Beatles' Evening Session - An Iron Door First|
The Beatles played the Iron Door on roughly a half-dozen occasions over the period March 1961 to March 1962.
The Beatles first evening performance was on Monday March 6, 1961, Beat Night at the Liverpool Jazz Society. According to the advert in the Liverpool Echo on Saturday March 4, 1961, the event was billed as "Merseysides Best Ever Rock Parade" and included: Gerry and the Pacemakers, The Sensational Beatles, Rory Storm & The Hurricanes,
The Big Three, Derry & The Seniors and Kingsize Taylor & The Dominoes.
There next three appearances took place at the Iron Door on March 11, March 13, and March 15, 1961. Their March 15, 1961 performance was on a Wednesday afternoon and they shared a five hour concert with with Gerry and the Pacemakers and Rory Storm and The Hurricanes. John, Paul George and Pete returned a year later on March 1 and March 8, 1962 playing in the newly named Storyville Jazz Club.
The Beatles' final performance
was on March 15, 1962 at which was dubbed the "Beatles' Farewell Party." Sue Shead remembers
in the coffee bar area on the evening the Beatles were given the "Freedom of the City." Everyone was
rushing out to Dale Street to see them going past. But we were upset with them, as they'd recently relocated
to the London area and we figured their original fans and their "roots" so we stayed put. The year
before, we'd cued all night outside the Empire to get tickets to see them. How fickle."
Sam Leach makes a number of interesting comments about the Beatles and their appearances at the Iron Door. In his book,
The Birth of The Beatles"
"I worked my socks off to put on gigs for The Beatles when Eppy had never heard of them and The Cavern would only play jazz of an evening.
Two thousand kids queued to get into The Iron Door when I had The Beatles headlining there.
According to the book, [The Anthology] they were never allowed in to the Iron Door but that is just plain wrong.
I even managed to secure a ladies' toilet for the boys to use as a dressing room. They got the star treatment!"
The Beatles first performed at the Cavern Club during a lunchtime
session on February 21, 1961, a fortnight before they took the stage at the Iron Door. Of special interest to Beatle historians, however, is that their first evening session, at the Cavern was March 21, 1961 at the Bluegenes guest night.
On this night the Bluegenes shared the stage with The Beatles, Dale Robert and The Jay Walkers and The Remo Four.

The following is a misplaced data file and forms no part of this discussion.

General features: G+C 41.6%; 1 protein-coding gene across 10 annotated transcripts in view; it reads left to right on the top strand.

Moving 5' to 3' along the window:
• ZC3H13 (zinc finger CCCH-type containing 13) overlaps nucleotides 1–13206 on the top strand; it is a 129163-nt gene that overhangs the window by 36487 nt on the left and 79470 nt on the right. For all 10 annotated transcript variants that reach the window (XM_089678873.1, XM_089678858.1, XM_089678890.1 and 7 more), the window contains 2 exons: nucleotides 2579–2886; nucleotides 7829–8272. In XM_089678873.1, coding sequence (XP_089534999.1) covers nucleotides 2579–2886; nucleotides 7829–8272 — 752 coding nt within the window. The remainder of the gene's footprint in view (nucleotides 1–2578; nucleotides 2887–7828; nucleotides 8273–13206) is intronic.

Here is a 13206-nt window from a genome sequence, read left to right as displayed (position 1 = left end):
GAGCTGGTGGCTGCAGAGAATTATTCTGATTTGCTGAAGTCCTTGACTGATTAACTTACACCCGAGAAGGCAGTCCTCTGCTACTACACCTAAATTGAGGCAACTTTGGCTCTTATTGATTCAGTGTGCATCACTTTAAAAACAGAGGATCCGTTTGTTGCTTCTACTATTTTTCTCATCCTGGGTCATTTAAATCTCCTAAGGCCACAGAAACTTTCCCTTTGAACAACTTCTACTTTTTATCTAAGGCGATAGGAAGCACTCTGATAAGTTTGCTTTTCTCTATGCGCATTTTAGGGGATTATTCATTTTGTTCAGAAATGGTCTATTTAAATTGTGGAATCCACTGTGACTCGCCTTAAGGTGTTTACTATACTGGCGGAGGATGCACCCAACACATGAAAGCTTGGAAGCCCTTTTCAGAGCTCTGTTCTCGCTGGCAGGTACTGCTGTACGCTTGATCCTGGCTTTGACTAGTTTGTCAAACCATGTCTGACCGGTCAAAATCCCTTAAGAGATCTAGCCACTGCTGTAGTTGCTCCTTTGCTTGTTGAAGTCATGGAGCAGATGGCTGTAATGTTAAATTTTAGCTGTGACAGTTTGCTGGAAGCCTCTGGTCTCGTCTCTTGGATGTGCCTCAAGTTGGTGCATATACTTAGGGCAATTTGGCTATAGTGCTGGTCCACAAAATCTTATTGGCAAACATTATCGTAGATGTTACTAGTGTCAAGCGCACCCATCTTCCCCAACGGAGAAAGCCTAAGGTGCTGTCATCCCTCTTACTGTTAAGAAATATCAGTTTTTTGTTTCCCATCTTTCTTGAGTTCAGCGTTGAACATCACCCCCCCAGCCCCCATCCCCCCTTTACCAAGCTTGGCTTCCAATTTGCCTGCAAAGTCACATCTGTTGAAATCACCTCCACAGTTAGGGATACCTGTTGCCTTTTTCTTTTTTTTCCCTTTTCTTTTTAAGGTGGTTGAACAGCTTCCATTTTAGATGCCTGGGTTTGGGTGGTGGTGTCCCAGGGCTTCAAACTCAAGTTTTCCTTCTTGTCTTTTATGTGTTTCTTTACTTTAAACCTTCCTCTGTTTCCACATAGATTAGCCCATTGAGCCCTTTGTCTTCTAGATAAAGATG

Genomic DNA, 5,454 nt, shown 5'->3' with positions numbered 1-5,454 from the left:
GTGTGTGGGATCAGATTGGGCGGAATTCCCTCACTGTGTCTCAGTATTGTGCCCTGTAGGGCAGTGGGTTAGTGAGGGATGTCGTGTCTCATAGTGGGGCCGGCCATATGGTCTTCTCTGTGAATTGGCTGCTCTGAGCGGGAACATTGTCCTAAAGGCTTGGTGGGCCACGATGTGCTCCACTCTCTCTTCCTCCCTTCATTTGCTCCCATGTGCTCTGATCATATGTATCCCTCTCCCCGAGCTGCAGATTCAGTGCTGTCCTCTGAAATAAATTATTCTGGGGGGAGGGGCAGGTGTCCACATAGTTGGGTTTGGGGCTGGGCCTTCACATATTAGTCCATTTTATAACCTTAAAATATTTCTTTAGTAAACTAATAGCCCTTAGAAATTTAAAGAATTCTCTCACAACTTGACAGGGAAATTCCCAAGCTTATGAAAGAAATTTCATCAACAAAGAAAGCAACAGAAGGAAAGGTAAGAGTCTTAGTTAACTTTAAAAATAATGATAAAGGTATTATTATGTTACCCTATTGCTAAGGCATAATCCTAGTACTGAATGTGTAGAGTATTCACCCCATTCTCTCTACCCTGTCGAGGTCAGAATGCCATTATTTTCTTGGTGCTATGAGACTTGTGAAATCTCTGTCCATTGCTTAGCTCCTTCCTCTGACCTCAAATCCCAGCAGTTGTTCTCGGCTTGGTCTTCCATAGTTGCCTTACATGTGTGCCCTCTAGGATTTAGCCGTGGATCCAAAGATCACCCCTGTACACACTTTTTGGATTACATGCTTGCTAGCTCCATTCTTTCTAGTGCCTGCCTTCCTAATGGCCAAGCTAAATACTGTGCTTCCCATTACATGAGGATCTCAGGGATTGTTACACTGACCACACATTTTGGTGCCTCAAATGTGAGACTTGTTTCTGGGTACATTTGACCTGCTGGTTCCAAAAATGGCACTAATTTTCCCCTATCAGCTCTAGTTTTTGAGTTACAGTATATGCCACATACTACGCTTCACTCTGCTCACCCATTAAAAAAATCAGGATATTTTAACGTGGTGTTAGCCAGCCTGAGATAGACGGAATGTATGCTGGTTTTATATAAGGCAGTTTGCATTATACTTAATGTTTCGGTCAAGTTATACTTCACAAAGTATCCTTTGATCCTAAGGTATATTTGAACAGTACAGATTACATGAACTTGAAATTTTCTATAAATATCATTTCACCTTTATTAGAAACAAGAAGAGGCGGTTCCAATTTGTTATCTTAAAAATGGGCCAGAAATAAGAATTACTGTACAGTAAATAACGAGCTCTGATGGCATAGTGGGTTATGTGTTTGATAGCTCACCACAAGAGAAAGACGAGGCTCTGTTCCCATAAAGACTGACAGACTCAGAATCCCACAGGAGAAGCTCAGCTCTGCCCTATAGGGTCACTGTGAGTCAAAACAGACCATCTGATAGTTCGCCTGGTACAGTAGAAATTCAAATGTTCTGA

The Beatles were actually introduced to an evening crowd at the Iron Door on March 6 and March 11, 1961, two-weeks before they
appeared for the Cavern's evening show. On this occasion they appeared in the now famous, first "Rock Around The Clock" all-night session. It is somewhat ironic that it would be the Iron Door who promoted
the Beatles moreso than the Cavern for a brief period in March 1961.
Sam Leach has vivid memories of the exciting and very busy times at the Iron Door in 1961. He recalls
numerous Rock shows.
I promotoed shows at "The Iron Door (Liverpool Jazz Society), The Cassanova Club and The Merrifield Club and the Easter Festival from Friday March 31, 1961 until Easter Monday April 3, 1961. I turned Liverpool promoters, and the pathetic Cavern, on their heads."
A stiff competition began to develop among the club owners and music promoters in Liverpool which surfaced just a few days before the planned Easter "All-Nighter" was to take place at the Iron Door. Sam Leach describes this situation in detail in his great book "The Rocking City: The Explosive Birth of the Beatles."
"My decision to put on an all-nighter at the Iron Door on Easter Saturday made it inevitable that there would be a major conflict with The Cavern. To me, the tusle for fans was nothin personal, just keen competition. But a trusted friend and a regular at The Cavern warned me: 'No mistake Sam. I definitely heard Bob Wooler say We've finally fixed Leach!'" (Page 105)
Leach goes on to explain in his book that Bob Wooler (announcer at the Cavern) and George Williams (Owner of the Zodiac Club) had plans to make a deal with Geoff Hogarth's new partner Mr. Billy Glanz to obtain the franchise at the Iron Door. In Leach's own words
Moving fast, I contacted all the main bands, who assured me they would boycott the club if I wasn't running it. Armed with this support, Billy capitulated. Standing by my deal with Geoff, Billy had to renege on a verbal agreement made with Bob and George felt oblidged to allow them a one-off all-night jazz festival on Maundy Thursday. This was two days before my all-nighter and an obvious attempt to cash in on my publicity and confuse the public. Bob was the compere, but it was, as I expected, a complete flop and ended shortly after two in the morning." (Page 106)
A review of the early history of The Iron Door certainly reveals that the Club did not take a back seat to the Cavern.
The increasing fame of The Beatles, however, would seem to have turned the Cavern into a legend while
little documentation is available with regard to the Iron Door. Fortunately there is considerable
oral history available from those patrons, performers and promoters who were there. It is through their vivid memories of the performances at the Iron Door that the true influence of this club is revealed.